Your browser is no longer supported

For the best possible experience using our website we recommend you upgrade to a newer version or another browser.

Your browser appears to have cookies disabled. For the best experience of this website, please enable cookies in your browser

We'll assume we have your consent to use cookies, for example so you won't need to log in each time you visit our site.
Learn more

Nurse develops device to improve patient hydration

  • 1 Comment

A Cornwall community nurse has come up with a ground-breaking innovation that could transform dehydration prevention.

Naomi Campbell, hydration lead at Peninsula Community Health, has researched a device that allows patients to independently sip fluids with minimal effort, in order to reduce reliance on nursing staff.

She received £15,000 from NHS Innovations Southwest to develop her idea, which is called the “micro straw”. A special cup measures the fluids consumed, which the straw can be placed into, making it simple for carers and nurses to document consumption and to prevent dehydration. 

She has also developed red, amber and green placemats as a simple form of risk indicator for dehydration. The placemat colours indicate whether the patient can eat and drink independently and the level of help they will need.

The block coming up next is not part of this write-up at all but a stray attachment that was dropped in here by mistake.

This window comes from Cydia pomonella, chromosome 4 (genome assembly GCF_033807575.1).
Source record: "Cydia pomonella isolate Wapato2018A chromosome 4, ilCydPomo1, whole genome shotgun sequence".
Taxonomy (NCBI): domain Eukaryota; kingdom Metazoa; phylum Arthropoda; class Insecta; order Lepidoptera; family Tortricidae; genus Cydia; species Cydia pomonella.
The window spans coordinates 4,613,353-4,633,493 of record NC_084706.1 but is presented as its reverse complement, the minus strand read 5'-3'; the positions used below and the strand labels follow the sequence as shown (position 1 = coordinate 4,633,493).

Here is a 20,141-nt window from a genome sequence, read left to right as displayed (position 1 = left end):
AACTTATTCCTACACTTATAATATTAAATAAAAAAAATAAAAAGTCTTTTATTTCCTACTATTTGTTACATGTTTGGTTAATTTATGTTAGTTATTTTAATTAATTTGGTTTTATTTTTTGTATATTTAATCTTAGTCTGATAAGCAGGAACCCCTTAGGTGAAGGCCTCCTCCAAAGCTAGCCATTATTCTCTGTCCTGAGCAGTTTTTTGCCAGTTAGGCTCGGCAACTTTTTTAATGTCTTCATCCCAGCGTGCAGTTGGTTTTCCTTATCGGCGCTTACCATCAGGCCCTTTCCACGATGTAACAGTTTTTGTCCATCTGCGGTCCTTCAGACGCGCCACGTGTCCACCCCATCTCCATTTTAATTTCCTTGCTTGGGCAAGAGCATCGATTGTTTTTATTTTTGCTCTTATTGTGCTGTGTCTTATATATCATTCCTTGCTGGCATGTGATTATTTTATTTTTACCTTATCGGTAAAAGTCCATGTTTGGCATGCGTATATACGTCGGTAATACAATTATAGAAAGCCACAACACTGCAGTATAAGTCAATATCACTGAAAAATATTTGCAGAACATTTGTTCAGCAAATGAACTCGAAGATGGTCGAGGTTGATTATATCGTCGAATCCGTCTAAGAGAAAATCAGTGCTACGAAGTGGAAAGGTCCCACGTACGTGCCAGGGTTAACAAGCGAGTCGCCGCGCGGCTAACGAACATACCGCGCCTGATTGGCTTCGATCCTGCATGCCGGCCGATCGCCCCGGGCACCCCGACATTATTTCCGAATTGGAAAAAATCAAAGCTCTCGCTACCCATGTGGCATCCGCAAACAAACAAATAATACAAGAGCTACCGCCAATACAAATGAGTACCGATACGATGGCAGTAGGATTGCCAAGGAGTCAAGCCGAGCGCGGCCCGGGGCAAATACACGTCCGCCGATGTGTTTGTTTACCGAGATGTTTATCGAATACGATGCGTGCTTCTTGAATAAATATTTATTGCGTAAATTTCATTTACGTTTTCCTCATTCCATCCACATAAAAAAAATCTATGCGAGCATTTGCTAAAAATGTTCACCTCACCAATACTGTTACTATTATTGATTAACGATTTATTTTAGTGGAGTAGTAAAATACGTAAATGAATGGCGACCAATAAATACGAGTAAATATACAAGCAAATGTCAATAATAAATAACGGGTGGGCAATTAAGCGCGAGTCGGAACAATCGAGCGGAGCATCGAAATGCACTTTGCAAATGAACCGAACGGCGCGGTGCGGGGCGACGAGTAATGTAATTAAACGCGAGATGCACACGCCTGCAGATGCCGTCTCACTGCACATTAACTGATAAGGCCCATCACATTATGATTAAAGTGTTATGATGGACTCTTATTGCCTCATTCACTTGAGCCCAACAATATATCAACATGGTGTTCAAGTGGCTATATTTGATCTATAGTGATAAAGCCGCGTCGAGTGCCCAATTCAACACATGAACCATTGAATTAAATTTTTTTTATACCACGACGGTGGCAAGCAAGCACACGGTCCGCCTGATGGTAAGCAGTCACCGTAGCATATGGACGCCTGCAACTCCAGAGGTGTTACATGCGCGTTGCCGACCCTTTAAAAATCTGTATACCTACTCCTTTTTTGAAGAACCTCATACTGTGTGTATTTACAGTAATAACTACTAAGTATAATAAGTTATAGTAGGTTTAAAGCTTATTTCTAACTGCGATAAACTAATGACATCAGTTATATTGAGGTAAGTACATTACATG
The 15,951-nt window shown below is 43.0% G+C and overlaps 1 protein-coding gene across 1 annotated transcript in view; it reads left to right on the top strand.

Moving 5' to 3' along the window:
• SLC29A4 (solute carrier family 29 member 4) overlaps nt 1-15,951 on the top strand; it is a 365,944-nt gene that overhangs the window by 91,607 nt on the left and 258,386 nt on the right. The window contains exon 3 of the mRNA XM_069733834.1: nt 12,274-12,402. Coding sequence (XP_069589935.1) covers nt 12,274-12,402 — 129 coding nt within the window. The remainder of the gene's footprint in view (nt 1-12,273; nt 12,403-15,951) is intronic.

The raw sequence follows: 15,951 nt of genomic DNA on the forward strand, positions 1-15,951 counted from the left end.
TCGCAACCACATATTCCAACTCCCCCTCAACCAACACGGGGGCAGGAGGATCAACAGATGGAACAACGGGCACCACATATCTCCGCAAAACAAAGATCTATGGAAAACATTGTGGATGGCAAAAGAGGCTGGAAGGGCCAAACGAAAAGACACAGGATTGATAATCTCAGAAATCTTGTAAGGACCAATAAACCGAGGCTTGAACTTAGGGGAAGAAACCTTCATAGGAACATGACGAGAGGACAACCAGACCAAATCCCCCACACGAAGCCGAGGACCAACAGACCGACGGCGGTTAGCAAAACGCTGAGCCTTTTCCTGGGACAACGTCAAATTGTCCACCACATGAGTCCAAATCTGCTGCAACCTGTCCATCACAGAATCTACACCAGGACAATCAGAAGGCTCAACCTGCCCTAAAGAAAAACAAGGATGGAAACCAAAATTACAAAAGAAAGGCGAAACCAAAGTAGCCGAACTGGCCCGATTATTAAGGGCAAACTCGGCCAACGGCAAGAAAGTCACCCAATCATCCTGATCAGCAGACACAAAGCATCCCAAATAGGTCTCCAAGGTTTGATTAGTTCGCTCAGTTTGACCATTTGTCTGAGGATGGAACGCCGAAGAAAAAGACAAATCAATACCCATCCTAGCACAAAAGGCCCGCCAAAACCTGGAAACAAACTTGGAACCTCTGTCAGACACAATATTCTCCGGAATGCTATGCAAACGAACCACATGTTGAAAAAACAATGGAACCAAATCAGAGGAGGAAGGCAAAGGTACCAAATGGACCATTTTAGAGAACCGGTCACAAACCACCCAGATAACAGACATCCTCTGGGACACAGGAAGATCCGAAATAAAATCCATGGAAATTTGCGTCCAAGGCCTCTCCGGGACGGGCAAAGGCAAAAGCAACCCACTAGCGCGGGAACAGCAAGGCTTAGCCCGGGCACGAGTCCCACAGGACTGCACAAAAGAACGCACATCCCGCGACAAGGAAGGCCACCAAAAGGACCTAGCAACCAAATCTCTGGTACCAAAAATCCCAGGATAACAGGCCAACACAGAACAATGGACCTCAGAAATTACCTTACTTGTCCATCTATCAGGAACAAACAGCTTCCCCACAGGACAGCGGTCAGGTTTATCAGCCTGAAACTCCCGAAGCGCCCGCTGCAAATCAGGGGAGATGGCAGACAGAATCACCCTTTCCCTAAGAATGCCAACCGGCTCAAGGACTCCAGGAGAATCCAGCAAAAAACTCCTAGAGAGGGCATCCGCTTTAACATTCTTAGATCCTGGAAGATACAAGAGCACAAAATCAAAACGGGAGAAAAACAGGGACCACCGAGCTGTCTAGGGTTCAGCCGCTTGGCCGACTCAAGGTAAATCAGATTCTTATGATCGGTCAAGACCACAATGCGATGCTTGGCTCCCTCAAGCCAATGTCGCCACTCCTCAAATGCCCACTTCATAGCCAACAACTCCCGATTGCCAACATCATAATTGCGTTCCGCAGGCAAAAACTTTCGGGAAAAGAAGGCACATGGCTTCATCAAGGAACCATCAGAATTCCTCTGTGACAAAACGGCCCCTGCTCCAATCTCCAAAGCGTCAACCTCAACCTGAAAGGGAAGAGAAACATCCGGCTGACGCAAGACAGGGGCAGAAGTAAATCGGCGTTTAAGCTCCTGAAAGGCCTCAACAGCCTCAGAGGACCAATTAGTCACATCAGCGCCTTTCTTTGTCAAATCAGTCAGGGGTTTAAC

The assessment tool has attracted national interest from NHS England and is currently being trialled in Falmouth Hospital.

Ms Campbell, who is currently looking for a commercial partner to help develop the next prototype of the device, said nursing staff needed “re-educating” about hydration.

Naomi Campbell

Naomi Campbell

“We know that it is unfortunately not possible to stop people from becoming dehydrated, but nurses can be refreshed on the matter,” she said. “I have been visiting universities to speak to student nurses and also speaking to nurses who may have been posted for several years.”

 

Are you able to Speak Out Safely? Sign our petition to put pressure on your trust to support an open and transparent NHS.

  • 1 Comment

Readers' comments (1)

  • Well done, Naomi. Let's hope this will bring hope to the elderly and encouragement in this area, especially in the light of two deaths recently from wrongly placed naso-gastric tubes

    Unsuitable or offensive? Report this comment

Have your say

You must sign in to make a comment

Please remember that the submission of any material is governed by our Terms and Conditions and by submitting material you confirm your agreement to these Terms and Conditions. Links may be included in your comments but HTML is not permitted.